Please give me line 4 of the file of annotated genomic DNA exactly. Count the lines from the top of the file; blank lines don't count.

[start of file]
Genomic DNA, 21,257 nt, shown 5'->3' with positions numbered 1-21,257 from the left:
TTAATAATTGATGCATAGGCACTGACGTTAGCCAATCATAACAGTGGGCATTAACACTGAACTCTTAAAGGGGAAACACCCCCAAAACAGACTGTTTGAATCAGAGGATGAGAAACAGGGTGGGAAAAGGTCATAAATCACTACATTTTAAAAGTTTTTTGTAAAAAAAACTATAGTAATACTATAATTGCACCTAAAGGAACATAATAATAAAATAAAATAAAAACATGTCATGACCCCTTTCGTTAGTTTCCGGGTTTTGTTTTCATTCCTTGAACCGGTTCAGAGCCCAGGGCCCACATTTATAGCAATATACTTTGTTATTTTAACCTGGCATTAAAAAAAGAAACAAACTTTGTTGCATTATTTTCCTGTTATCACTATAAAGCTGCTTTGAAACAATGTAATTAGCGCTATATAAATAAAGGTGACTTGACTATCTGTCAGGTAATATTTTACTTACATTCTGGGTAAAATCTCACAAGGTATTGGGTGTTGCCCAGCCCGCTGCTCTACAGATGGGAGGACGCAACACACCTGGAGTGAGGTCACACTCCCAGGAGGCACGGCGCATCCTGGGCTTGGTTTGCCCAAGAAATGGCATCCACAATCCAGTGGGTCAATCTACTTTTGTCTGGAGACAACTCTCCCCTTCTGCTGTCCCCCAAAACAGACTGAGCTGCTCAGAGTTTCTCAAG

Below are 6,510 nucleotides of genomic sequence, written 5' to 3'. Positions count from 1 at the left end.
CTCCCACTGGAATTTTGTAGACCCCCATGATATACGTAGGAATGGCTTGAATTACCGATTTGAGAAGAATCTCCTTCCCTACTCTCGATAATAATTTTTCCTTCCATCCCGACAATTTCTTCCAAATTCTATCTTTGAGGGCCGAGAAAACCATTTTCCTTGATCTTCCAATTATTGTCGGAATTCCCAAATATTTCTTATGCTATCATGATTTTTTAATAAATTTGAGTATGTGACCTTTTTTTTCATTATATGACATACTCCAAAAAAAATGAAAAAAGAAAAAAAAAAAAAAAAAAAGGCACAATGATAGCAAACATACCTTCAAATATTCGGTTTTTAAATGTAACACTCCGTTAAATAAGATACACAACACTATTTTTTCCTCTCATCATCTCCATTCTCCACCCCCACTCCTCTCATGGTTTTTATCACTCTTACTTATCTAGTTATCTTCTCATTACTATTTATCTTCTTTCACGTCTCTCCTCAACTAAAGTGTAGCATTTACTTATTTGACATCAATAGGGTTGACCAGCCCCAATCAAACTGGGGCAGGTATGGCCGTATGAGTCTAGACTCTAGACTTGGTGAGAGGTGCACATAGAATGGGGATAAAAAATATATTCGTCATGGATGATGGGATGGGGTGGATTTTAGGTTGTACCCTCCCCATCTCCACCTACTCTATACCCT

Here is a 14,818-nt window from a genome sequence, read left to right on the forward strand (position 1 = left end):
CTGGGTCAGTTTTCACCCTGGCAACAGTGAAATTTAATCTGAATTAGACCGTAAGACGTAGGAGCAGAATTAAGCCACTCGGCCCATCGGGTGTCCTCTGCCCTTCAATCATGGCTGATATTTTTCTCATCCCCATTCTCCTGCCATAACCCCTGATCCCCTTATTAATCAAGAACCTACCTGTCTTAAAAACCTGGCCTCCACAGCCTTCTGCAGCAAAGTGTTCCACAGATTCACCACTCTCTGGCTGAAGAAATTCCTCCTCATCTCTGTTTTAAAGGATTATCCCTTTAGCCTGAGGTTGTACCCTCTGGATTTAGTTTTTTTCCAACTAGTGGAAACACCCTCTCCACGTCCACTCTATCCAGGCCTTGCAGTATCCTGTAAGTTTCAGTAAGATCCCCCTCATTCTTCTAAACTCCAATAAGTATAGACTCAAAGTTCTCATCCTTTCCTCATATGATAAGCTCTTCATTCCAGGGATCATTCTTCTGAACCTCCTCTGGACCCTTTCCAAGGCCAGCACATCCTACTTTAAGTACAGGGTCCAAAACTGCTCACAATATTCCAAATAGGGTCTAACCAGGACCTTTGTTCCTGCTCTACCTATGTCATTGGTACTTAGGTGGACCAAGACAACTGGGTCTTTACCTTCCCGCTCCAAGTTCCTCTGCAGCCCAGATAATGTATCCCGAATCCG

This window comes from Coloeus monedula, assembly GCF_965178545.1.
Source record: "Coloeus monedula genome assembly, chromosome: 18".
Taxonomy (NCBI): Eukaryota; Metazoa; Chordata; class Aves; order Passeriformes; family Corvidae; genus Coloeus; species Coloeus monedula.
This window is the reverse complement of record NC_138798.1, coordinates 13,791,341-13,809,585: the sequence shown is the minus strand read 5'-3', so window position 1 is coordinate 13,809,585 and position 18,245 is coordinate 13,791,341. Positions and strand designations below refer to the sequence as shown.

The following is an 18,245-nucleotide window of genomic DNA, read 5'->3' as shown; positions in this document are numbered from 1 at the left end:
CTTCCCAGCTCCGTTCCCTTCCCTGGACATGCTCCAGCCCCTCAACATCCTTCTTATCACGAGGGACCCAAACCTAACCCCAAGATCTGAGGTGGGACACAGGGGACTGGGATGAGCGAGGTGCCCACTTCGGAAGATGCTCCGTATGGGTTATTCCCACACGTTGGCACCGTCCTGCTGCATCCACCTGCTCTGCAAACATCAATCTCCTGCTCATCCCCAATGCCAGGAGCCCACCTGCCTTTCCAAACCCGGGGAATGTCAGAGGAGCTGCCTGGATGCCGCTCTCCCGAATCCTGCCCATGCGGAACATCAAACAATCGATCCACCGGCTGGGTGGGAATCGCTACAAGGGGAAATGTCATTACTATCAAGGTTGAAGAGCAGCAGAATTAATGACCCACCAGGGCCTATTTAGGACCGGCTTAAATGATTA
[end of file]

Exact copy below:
CTCCCACTGGAATTTTGTAGACCCCCATGATATACGTAGGAATGGCTTGAATTACCGATTTGAGAAGAATCTCCTTCCCTACTCTCGATAATAATTTTTCCTTCCATCCCGACAATTTCTTCCAAATTCTATCTTTGAGGGCCGAGAAAACCATTTTCCTTGATCTTCCAATTATTGTCGGAATTCCCAAATATTTCTTATGCTATCATGATTTTTTAATAAATTTGAGTATGTGACCTTTTTTTTCATTATATGACATACTCCAAAAAAAATGAAAAAAGAAAAAAAAAAAAAAAAAAAGGCACAATGATAGCAAACATACCTTCAAATATTCGGTTTTTAAATGTAACACTCCGTTAAATAAGATACACAACACTATTTTTTCCTCTCATCATCTCCATTCTCCACCCCCACTCCTCTCATGGTTTTTATCACTCTTACTTATCTAGTTATCTTCTCATTACTATTTATCTTCTTTCACGTCTCTCCTCAACTAAAGTGTAGCATTTACTTATTTGACATCAATAGGGTTGACCAGCCCCAATCAAACTGGGGCAGGTATGGCCGTATGAGTCTAGACTCTAGACTTGGTGAGAGGTGCACATAGAATGGGGATAAAAAATATATTCGTCATGGATGATGGGATGGGGTGGATTTTAGGTTGTACCCTCCCCATCTCCACCTACTCTATACCCT